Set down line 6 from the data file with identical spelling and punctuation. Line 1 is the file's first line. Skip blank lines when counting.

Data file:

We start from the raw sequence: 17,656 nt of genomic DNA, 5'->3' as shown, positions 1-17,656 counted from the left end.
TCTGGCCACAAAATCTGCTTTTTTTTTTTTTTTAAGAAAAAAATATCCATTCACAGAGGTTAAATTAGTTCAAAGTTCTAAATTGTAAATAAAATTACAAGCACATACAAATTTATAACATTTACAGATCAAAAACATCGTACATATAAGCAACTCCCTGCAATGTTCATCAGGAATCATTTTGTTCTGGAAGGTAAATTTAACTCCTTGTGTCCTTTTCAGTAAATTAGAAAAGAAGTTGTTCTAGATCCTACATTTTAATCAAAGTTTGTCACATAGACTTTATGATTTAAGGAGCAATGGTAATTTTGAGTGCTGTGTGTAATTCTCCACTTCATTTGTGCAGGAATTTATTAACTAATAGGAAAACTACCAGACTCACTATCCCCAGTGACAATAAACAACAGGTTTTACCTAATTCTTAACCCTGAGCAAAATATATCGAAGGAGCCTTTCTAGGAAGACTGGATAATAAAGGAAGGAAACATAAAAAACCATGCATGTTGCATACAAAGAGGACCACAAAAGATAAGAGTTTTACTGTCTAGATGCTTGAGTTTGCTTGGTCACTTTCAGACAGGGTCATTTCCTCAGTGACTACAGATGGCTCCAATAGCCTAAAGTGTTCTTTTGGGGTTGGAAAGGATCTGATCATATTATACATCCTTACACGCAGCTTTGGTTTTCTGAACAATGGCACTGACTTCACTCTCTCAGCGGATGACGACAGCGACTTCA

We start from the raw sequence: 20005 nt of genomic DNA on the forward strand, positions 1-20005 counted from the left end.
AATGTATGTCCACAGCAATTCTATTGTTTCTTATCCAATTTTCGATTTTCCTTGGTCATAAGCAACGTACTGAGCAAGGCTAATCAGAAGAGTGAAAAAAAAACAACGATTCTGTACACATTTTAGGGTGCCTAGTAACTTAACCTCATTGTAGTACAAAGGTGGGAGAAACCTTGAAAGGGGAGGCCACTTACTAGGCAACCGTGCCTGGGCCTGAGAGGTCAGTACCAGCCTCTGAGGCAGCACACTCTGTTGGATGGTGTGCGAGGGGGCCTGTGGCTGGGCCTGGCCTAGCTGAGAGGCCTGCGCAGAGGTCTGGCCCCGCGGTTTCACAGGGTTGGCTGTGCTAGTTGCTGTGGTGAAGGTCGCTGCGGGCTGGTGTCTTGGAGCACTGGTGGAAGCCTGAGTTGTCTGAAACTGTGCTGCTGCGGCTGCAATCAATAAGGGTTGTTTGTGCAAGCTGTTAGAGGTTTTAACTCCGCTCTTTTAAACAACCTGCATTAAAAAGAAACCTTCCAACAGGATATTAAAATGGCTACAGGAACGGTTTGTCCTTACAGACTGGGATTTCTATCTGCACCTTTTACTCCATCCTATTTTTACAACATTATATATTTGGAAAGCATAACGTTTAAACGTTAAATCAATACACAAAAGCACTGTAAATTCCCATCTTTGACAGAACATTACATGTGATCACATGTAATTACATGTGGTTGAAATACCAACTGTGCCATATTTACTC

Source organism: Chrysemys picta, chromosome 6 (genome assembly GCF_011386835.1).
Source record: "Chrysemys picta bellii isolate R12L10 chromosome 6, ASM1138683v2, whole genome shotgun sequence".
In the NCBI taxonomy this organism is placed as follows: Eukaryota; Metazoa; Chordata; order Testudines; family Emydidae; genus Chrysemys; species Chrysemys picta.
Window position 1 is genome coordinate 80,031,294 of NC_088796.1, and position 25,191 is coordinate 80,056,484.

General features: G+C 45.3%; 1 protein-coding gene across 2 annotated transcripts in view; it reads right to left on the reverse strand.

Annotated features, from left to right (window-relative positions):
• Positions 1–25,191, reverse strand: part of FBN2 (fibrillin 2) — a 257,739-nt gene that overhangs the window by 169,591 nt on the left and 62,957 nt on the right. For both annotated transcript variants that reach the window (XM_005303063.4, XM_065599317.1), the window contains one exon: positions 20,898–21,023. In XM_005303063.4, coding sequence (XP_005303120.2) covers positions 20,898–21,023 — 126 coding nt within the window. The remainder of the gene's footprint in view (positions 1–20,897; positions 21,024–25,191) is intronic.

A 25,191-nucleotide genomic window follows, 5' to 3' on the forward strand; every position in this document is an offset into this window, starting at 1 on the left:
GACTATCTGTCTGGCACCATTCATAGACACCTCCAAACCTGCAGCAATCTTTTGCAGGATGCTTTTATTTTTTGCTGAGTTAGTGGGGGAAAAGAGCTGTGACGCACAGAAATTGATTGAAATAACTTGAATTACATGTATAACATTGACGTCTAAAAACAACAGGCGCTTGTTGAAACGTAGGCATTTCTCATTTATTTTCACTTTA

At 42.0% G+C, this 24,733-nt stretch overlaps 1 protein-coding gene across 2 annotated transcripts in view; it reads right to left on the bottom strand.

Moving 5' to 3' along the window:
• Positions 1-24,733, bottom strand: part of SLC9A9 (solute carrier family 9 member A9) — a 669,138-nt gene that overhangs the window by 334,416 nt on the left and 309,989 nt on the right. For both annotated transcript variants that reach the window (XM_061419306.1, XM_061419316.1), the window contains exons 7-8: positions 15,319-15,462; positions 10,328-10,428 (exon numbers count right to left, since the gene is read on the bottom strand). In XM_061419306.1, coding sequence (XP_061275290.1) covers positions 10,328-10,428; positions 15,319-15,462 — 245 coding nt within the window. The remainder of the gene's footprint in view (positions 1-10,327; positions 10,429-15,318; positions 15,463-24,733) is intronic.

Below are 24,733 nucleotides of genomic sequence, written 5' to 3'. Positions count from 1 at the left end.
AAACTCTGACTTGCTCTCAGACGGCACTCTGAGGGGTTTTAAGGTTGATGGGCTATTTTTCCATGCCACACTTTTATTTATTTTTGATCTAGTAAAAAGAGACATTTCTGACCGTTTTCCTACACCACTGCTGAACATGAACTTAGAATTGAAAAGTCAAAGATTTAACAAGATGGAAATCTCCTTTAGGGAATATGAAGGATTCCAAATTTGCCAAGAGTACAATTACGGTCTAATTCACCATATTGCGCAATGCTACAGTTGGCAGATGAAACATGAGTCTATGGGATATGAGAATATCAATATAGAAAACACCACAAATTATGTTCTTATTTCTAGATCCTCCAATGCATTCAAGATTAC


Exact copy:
Source record: "Chrysemys picta bellii isolate R12L10 chromosome 6, ASM1138683v2, whole genome shotgun sequence".